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How the Dividend Allowance cut affects you

The value of investments can fall as well as rise and you could get back less than you invest. If you’re not sure about investing, seek independent advice.

The £5,000 tax-free Dividend Allowance was cut to £2,000 in April 2018. The reduction means that tax-efficient wrappers such as ISAs will become more important for investors with dividends in excess of the allowance who are seeking to mitigate their increased tax exposure.

Click to toggle accordion What you’ll learn:

How the Dividend Allowance is changing.

Who the change will affect.

Why the reduction in the Allowance makes ISAs more important for investors who receive substantial dividends.

The amount of dividends investors can receive tax-free fell from £5,000 to £2,000 on 6 April 2018, following the Chancellor of the Exchequer Philip Hammond’s decision to cut the Dividend Allowance in the 2017 Budget.1

The change was announced just a year after the Dividend Allowance came into effect in April 2016.

Any dividend income above the new £2,000 allowance attracts tax at 7.5% for basic rate taxpayers. Higher-rate taxpayers’ dividends are taxed at 32.5%, and additional rate taxpayers pay 38.1% tax.2

As this change shows, tax rules can and do change over time, and their effect on you depends on your individual circumstances, which can also change. Remember too that investments can fall as well as rise and you could get back less than you invest. If you’re not sure about investing, please seek independent financial advice.

Who will the Dividend Allowance cut affect?

Director shareholders of private companies paying themselves in the form of dividends, rather than salary, will be affected by the reduction in the Allowance. The change will also impact investors with portfolios generating more than £2,000 of income a year which are held outside ISAs or pensions.3

Investors don’t need a very large portfolio to receive dividend income over £2,000, with sums around £50,000 in shares typically producing around this sum.4

According to accountants Blick Rothenberg, a higher-rate taxpayer with an investment portfolio generating £5,000 of dividends a year will pay £975 tax on this following the change, while an additional rate taxpayer will pay £1,143. The cost to a basic-rate taxpayer will be £225.5

The Government estimates that the dividend tax cut will affect around 2.27m individuals in 2018-19 with an average loss of around £315.6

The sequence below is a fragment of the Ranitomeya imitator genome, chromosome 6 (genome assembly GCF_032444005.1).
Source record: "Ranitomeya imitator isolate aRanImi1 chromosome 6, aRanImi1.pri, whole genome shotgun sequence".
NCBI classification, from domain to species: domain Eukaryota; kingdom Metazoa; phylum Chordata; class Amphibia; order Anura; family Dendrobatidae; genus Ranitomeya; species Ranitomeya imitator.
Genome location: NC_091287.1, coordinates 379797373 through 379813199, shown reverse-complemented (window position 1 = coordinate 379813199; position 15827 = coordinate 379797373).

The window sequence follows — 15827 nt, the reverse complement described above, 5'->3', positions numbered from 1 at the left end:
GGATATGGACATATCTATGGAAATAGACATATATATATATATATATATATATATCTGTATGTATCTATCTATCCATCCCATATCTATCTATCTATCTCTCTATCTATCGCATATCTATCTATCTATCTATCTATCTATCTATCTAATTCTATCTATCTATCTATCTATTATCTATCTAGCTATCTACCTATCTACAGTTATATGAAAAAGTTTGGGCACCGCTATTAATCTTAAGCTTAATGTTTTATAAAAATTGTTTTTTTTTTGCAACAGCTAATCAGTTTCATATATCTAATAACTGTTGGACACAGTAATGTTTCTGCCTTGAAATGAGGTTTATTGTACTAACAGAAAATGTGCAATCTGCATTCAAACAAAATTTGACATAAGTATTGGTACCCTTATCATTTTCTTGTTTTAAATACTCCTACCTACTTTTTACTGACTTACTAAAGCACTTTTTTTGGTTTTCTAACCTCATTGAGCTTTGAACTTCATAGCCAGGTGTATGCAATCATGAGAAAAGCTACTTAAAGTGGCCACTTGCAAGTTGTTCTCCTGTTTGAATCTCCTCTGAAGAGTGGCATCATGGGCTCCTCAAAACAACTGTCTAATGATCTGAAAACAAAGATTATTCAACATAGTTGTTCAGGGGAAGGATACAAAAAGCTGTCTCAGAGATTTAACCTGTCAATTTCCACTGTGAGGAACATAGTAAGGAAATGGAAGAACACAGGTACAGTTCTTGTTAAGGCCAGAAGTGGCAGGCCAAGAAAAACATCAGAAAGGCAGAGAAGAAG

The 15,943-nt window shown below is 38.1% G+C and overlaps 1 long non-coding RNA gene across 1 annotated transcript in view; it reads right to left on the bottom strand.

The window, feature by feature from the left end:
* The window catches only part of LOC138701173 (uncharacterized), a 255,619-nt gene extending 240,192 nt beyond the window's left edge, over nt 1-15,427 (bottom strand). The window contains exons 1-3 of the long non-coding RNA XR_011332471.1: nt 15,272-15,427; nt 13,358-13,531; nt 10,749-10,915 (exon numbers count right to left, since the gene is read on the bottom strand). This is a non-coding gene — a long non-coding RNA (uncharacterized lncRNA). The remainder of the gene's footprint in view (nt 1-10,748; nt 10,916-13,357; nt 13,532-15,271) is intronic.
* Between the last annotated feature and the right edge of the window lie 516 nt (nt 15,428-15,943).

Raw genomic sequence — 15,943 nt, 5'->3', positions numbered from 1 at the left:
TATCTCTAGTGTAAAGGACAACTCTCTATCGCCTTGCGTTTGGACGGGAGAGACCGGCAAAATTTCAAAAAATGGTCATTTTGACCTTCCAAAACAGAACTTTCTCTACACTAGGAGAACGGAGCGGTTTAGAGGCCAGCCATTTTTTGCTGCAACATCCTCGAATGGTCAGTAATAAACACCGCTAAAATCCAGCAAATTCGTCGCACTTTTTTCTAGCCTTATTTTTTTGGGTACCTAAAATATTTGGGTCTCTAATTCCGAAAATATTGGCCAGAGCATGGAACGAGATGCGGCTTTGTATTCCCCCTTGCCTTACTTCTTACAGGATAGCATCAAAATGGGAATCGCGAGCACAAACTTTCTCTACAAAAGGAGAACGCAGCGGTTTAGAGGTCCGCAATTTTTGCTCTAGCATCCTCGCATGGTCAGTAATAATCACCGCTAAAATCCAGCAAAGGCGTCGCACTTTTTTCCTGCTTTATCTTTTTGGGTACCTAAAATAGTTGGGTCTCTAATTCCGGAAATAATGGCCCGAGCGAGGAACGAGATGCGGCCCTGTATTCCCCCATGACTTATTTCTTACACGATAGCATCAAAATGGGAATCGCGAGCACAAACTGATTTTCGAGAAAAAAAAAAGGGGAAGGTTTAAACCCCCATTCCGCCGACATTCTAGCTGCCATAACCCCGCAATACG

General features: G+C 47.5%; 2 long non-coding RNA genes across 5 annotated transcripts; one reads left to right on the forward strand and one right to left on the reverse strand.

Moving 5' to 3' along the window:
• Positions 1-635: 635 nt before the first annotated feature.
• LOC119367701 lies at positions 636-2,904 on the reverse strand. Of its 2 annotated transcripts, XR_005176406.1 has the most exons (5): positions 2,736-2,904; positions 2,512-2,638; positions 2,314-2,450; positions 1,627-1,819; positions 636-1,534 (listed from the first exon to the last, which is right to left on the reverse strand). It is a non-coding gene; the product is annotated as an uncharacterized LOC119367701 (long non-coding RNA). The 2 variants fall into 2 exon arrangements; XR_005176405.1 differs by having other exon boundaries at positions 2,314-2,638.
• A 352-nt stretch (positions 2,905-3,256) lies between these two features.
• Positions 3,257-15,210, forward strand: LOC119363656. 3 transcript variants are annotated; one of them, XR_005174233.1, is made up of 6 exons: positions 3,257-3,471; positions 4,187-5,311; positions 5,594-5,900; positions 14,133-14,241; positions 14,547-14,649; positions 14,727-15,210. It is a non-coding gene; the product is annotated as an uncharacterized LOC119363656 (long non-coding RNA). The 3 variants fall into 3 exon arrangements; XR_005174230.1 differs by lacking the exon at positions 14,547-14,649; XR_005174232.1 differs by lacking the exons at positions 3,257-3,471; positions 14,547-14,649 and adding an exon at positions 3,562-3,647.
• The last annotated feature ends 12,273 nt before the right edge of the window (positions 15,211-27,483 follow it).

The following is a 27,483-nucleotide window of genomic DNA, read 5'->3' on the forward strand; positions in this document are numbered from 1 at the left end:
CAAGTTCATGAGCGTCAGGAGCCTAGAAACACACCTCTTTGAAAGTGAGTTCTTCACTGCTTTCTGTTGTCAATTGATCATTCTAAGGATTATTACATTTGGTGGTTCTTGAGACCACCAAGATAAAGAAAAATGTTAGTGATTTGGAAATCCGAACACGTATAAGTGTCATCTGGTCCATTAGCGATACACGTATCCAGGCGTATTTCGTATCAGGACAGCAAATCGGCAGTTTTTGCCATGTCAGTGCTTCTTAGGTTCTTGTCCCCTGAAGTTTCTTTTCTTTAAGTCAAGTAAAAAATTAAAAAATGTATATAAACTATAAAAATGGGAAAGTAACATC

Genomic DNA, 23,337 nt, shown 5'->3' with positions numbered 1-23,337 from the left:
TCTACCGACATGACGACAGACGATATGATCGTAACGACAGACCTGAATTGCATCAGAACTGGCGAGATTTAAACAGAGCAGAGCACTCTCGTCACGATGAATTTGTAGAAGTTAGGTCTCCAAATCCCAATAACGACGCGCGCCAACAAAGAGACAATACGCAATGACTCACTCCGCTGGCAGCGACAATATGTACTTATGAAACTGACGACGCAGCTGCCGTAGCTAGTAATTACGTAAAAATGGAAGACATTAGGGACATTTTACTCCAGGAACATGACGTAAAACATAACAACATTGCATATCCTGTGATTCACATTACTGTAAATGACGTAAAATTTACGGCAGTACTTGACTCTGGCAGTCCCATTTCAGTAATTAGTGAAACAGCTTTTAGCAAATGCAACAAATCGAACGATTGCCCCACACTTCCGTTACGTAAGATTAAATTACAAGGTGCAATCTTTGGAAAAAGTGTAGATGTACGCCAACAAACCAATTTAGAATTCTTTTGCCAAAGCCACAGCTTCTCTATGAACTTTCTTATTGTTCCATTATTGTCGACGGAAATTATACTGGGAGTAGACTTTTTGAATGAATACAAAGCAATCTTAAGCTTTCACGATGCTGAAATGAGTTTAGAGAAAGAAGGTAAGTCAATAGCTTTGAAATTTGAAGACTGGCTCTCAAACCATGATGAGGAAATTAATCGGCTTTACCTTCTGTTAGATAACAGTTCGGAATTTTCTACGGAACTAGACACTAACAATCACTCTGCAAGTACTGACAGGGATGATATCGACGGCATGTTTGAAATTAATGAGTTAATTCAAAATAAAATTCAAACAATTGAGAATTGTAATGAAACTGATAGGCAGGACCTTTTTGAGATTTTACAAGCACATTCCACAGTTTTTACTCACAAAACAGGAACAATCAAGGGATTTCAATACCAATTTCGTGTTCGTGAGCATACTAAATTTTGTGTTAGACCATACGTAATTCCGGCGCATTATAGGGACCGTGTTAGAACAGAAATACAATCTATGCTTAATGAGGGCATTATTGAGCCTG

The benefits of ISAs

Those receiving dividends on investments should remember that changes to the Dividend Allowance will only affect investments held outside an ISA or a pension. Dividend income received within ISAs or pensions is tax-free.

The cut makes holding investments within an ISA wrapper more important for those receiving dividends in excess of the allowance. You can shelter up to £20,000 in a tax-efficient investment ISA, cash ISA, innovative finance ISA, a lifetime ISA or any combination of these before the tax year ends on 5 April 2019. However, with a lifetime ISA, you can only pay in up to £4,000 of your £20,000 allowance.

Dividend options

Dividends may either be taken as a cash payout or they can be reinvested into your investment account to boost the potential for growth over time.

If you choose to reinvest dividends, these can either take the form of SCRIP dividends where they are offered by the company, and instead of cash being received, the dividend is paid in new shares and stamp duty is not paid. Alternatively the cash dividend received can be used to purchase additional shares in the company paying the dividend, known as dividend reinvestment. This increases the number of shares held by investors over time and will impact returns, growing the sum invested at a faster rate than if dividends were not reinvested.

You can also opt to receive cash and either choose how to reinvest that yourself or to pay out the dividend to a bank account to provide an income stream. If you have a Smart Investor account log in and select investment settings to instruct us how you want to receive your investment income. You can have different settings on each of your accounts.

The value of investments can fall as well as rise and you could get back less than you invest. If you’re not sure about investing, seek independent advice. Tax rules can change in future. Their effects on you will depend on your individual circumstances.

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